Thuner is the Frysian/Germanic god of thunder and oldest son of Weda (in the Scandinavian mythology his name is Thor)
Thuner is an imposing limestone figure carved by John Michael Rysbrack (1693-1770). Thuner, the god of thunder, is one of the seven Saxon gods, each representing a day of the week. It was carved circa 1730 for Sir Richard Temple, Viscount Cobham (1675-1749) for his garden in Stowe, Buckinghamshire. On the base of the sculpture, Thuner's name is carved in runes beneath a thunderbolt. Originally the statues were set around an altar in an open grove, known as the Saxon Temple at Stowe; later they were placed in Stowe's Gothic Temple of Liberty. They formed part of an important group of buildings and statuary erected by Lord Cobham during the 1730s, which embodied a political programme championing Whig beliefs in historic British liberty.
Rysbrack was one of the most important sculptors working Britain at this time. A native of the Netherlands, he came over to England in about 1720, and soon established himself as a sculptor of monuments, portraits and busts. The Saxon gods, however, are unique in his work; neither are similar figures known by any other sculptors.
Enlil, later known as Elil, is an ancient Mesopotamian god associated with wind, air, earth, and storms. He is first attested as the chief deity of the Sumerian pantheon, but he was later worshipped by the Akkadians, Babylonians, Assyrians, and Hurrians. Enlil's primary center of worship was the Ekur temple in the city of Nippur, which was believed to have been built by Enlil himself and was regarded as the "mooring-rope" of heaven and earth. He is also sometimes referred to in Sumerian texts as Nunamnir. According to one Sumerian hymn, Enlil himself was so holy that not even the other gods could look upon him. Enlil rose to prominence during the twenty-fourth century BC with the rise of Nippur. His cult fell into decline after Nippur was sacked by the Elamites in 1230 BC and he was eventually supplanted as the chief god of the Mesopotamian pantheon by the Babylonian national god Marduk. The Babylonian god Bel was a syncretic deity of Enlil, Marduk, and the shepherd deity Dumuzid.
The Statue of Zeus at Olympia was a giant seated figure, about 12.4 m (41 ft) tall, made by the Greek sculptor Phidias around 435 BC at the sanctuary of Olympia, Greece, and erected in the Temple of Zeus there. Zeus was the sky and thunder god in ancient Greek religion, who ruled as king of the gods of Mount Olympus.
In Celtic mythology, Taranis is the god of thunder, who was worshipped primarily in Gaul, Gallaecia, Britain, and Ireland but also in the Rhineland and Danube regions, amongst others. Taranis, along with Esus and Toutatis as part of a sacred triad, was mentioned by the Roman poet Lucan in his epic poem Pharsalia as a Celtic deity to whom human sacrificial offerings were made. Taranis was associated, as was the Cyclops Brontes ("thunder") in Greek mythology, with the wheel.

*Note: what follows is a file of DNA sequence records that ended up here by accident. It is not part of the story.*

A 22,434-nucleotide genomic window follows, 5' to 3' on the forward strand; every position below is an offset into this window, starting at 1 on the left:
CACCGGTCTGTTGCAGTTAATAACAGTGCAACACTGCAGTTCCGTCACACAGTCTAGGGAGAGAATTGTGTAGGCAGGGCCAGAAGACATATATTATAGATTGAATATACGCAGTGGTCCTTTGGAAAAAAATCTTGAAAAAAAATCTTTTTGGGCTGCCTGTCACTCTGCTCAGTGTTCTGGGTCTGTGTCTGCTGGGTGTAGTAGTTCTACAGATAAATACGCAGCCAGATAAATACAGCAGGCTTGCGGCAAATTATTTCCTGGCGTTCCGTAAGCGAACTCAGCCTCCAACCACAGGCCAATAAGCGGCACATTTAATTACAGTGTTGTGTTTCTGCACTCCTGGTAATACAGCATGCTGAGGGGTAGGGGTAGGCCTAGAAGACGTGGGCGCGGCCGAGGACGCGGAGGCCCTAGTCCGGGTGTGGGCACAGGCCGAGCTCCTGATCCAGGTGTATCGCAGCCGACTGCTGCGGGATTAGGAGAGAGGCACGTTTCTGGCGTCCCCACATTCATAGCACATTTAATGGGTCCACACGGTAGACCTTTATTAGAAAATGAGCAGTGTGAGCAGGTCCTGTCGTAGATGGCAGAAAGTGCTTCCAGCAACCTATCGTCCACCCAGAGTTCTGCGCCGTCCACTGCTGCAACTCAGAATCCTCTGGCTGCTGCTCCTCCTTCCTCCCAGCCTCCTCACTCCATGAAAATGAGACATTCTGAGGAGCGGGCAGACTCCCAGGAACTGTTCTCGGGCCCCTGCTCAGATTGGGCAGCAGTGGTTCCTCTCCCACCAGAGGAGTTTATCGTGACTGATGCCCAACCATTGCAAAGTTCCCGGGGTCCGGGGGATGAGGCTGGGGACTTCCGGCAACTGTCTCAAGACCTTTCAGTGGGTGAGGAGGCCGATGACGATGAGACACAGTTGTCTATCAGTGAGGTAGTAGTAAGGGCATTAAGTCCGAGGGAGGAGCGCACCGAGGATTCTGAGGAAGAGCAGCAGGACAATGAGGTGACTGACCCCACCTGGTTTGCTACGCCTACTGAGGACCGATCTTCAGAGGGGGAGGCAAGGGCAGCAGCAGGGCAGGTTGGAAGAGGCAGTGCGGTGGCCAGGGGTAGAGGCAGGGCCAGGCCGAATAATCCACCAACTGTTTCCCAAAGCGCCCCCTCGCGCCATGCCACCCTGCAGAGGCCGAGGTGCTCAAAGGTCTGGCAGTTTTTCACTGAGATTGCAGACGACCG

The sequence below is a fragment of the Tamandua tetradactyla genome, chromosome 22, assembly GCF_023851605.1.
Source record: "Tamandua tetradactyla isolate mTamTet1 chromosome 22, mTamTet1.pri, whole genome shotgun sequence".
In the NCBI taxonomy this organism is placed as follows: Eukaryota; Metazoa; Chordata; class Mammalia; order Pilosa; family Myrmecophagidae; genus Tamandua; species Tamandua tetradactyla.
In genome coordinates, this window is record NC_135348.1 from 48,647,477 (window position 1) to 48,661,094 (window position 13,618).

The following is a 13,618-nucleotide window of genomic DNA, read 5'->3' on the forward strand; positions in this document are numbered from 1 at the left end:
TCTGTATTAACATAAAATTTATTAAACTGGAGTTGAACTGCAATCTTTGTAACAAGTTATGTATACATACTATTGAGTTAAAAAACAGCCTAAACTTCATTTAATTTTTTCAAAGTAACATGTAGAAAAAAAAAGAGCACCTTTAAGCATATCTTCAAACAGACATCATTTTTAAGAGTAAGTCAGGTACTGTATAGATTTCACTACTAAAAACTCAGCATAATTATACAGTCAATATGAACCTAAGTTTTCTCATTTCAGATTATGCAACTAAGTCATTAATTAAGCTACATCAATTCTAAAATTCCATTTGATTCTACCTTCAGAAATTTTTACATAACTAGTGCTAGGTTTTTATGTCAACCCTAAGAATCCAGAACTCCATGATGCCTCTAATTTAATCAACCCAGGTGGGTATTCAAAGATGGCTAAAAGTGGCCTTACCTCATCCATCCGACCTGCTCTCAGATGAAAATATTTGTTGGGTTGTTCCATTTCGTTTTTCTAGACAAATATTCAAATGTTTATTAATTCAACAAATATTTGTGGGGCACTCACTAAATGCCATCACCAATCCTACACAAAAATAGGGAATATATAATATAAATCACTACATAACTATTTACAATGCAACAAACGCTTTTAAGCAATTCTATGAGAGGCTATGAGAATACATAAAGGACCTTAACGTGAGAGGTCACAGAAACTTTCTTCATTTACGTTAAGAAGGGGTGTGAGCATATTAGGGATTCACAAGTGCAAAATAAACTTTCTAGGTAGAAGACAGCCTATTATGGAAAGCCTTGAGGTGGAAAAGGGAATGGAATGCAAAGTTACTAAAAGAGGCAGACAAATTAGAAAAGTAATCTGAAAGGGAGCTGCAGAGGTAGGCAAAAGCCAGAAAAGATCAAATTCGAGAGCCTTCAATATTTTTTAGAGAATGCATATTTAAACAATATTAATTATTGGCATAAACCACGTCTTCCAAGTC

William Kent was an eminent English architect, landscape architect, painter and furniture designer of the early 18th century. He began his career as a painter, and became Principal Painter in Ordinary or court painter, but his real talent was for design in various media.
In Germanic mythology, Thor is a hammer-wielding god associated with lightning, thunder, storms, sacred groves and trees, strength, the protection of mankind and also hallowing and fertility. Besides Old Norse Þórr, extensions of the god occur in Old English as Þunor and in Old High German as Donar. All forms of the deity stem from a Common Germanic *Þunraz.
Field Marshal Richard Temple, 1st Viscount Cobham was a British soldier and Whig politician. After serving as a junior officer under William III during the Williamite War in Ireland and during the Nine Years' War, he fought under John Churchill, 1st Duke of Marlborough, during the War of the Spanish Succession. During the War of the Quadruple Alliance Temple led a force of 4,000 troops on a raid on the Spanish coastline which captured Vigo and occupied it for ten days before withdrawing. In Parliament he generally supported the Whigs but fell out with Sir Robert Walpole in 1733. He was known for his ownership of and modifications to the estate at Stowe and for serving as a political mentor to the young William Pitt.
Viscount Cobham is a title in the Peerage of Great Britain that was created in 1718. Owing to its special remainder, the title has passed through several families. Since 1889, it has been held by members of the Lyttelton family.
Louis-François Roubiliac was a French sculptor who worked in England, one of the four most prominent sculptors in London working in the rococo style, He was described by Margaret Whinney as "probably the most accomplished sculptor ever to work in England".
James Gibbs was one of Britain's most influential architects. Born in Scotland, he trained as an architect in Rome, and practised mainly in England. He is an important figure whose work spanned the transition between English Baroque architecture and a Georgian architecture heavily influenced by Andrea Palladio. Among his most important works are St Martin-in-the-Fields, the cylindrical, domed Radcliffe Camera at Oxford University, and the Senate House at Cambridge University
Johannes Michel or John Michael Rysbrack, original name Jan Michiel Rijsbrack, was an 18th-century Flemish sculptor, who spent most of his career in England. His birth-year is sometimes (wrongly) given as 1693 or 1684.